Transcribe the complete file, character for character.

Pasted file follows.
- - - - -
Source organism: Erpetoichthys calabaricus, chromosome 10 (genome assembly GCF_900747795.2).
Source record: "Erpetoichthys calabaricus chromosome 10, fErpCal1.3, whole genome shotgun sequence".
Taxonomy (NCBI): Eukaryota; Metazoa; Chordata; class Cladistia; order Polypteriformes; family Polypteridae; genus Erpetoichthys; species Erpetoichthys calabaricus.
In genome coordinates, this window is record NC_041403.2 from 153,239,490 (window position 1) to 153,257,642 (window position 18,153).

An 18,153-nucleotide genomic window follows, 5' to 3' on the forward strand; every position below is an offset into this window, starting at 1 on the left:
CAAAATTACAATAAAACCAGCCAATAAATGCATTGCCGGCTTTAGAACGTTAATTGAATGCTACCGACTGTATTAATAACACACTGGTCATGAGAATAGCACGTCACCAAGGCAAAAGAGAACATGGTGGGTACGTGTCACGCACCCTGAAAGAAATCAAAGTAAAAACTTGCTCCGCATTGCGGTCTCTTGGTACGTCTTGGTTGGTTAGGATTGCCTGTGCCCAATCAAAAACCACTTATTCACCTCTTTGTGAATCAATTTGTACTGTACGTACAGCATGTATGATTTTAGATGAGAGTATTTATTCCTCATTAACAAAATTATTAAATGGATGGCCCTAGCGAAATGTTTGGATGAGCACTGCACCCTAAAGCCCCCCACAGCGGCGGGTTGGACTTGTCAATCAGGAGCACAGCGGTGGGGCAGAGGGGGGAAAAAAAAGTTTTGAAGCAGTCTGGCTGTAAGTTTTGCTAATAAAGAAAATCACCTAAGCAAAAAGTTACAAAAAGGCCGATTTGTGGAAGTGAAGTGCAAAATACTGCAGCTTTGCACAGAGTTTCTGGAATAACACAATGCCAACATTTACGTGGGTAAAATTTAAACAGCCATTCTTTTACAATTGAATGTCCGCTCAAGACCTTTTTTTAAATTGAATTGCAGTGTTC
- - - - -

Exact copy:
Source organism: Erpetoichthys calabaricus, chromosome 10 (genome assembly GCF_900747795.2).
Source record: "Erpetoichthys calabaricus chromosome 10, fErpCal1.3, whole genome shotgun sequence".
Taxonomy (NCBI): Eukaryota; Metazoa; Chordata; class Cladistia; order Polypteriformes; family Polypteridae; genus Erpetoichthys; species Erpetoichthys calabaricus.
In genome coordinates, this window is record NC_041403.2 from 153,239,490 (window position 1) to 153,257,642 (window position 18,153).

An 18,153-nucleotide genomic window follows, 5' to 3' on the forward strand; every position below is an offset into this window, starting at 1 on the left:
CAAAATTACAATAAAACCAGCCAATAAATGCATTGCCGGCTTTAGAACGTTAATTGAATGCTACCGACTGTATTAATAACACACTGGTCATGAGAATAGCACGTCACCAAGGCAAAAGAGAACATGGTGGGTACGTGTCACGCACCCTGAAAGAAATCAAAGTAAAAACTTGCTCCGCATTGCGGTCTCTTGGTACGTCTTGGTTGGTTAGGATTGCCTGTGCCCAATCAAAAACCACTTATTCACCTCTTTGTGAATCAATTTGTACTGTACGTACAGCATGTATGATTTTAGATGAGAGTATTTATTCCTCATTAACAAAATTATTAAATGGATGGCCCTAGCGAAATGTTTGGATGAGCACTGCACCCTAAAGCCCCCCACAGCGGCGGGTTGGACTTGTCAATCAGGAGCACAGCGGTGGGGCAGAGGGGGGAAAAAAAAGTTTTGAAGCAGTCTGGCTGTAAGTTTTGCTAATAAAGAAAATCACCTAAGCAAAAAGTTACAAAAAGGCCGATTTGTGGAAGTGAAGTGCAAAATACTGCAGCTTTGCACAGAGTTTCTGGAATAACACAATGCCAACATTTACGTGGGTAAAATTTAAACAGCCATTCTTTTACAATTGAATGTCCGCTCAAGACCTTTTTTTAAATTGAATTGCAGTGTTC